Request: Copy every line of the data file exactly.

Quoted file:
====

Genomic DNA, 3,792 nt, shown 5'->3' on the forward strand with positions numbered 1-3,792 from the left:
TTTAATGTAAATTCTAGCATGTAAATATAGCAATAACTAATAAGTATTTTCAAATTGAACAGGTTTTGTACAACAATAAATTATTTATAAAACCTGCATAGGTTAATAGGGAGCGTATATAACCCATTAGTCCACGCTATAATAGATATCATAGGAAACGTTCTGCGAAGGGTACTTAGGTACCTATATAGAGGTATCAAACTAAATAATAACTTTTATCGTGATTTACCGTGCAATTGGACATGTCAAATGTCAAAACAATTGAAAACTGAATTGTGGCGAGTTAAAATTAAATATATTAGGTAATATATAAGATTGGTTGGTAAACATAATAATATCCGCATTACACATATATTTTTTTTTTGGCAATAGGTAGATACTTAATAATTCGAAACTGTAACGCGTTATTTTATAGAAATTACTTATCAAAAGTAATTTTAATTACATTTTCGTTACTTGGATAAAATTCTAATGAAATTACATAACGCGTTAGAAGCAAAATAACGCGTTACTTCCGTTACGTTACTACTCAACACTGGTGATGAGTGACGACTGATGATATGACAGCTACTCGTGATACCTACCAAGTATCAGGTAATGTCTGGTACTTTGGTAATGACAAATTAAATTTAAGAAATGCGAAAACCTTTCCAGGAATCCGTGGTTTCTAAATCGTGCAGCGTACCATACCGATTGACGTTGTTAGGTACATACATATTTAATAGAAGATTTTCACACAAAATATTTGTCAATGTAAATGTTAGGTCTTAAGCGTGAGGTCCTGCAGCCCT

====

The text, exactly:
Genomic DNA, 3,792 nt, shown 5'->3' on the forward strand with positions numbered 1-3,792 from the left:
TTTAATGTAAATTCTAGCATGTAAATATAGCAATAACTAATAAGTATTTTCAAATTGAACAGGTTTTGTACAACAATAAATTATTTATAAAACCTGCATAGGTTAATAGGGAGCGTATATAACCCATTAGTCCACGCTATAATAGATATCATAGGAAACGTTCTGCGAAGGGTACTTAGGTACCTATATAGAGGTATCAAACTAAATAATAACTTTTATCGTGATTTACCGTGCAATTGGACATGTCAAATGTCAAAACAATTGAAAACTGAATTGTGGCGAGTTAAAATTAAATATATTAGGTAATATATAAGATTGGTTGGTAAACATAATAATATCCGCATTACACATATATTTTTTTTTTGGCAATAGGTAGATACTTAATAATTCGAAACTGTAACGCGTTATTTTATAGAAATTACTTATCAAAAGTAATTTTAATTACATTTTCGTTACTTGGATAAAATTCTAATGAAATTACATAACGCGTTAGAAGCAAAATAACGCGTTACTTCCGTTACGTTACTACTCAACACTGGTGATGAGTGACGACTGATGATATGACAGCTACTCGTGATACCTACCAAGTATCAGGTAATGTCTGGTACTTTGGTAATGACAAATTAAATTTAAGAAATGCGAAAACCTTTCCAGGAATCCGTGGTTTCTAAATCGTGCAGCGTACCATACCGATTGACGTTGTTAGGTACATACATATTTAATAGAAGATTTTCACACAAAATATTTGTCAATGTAAATGTTAGGTCTTAAGCGTGAGGTCCTGCAGCCCT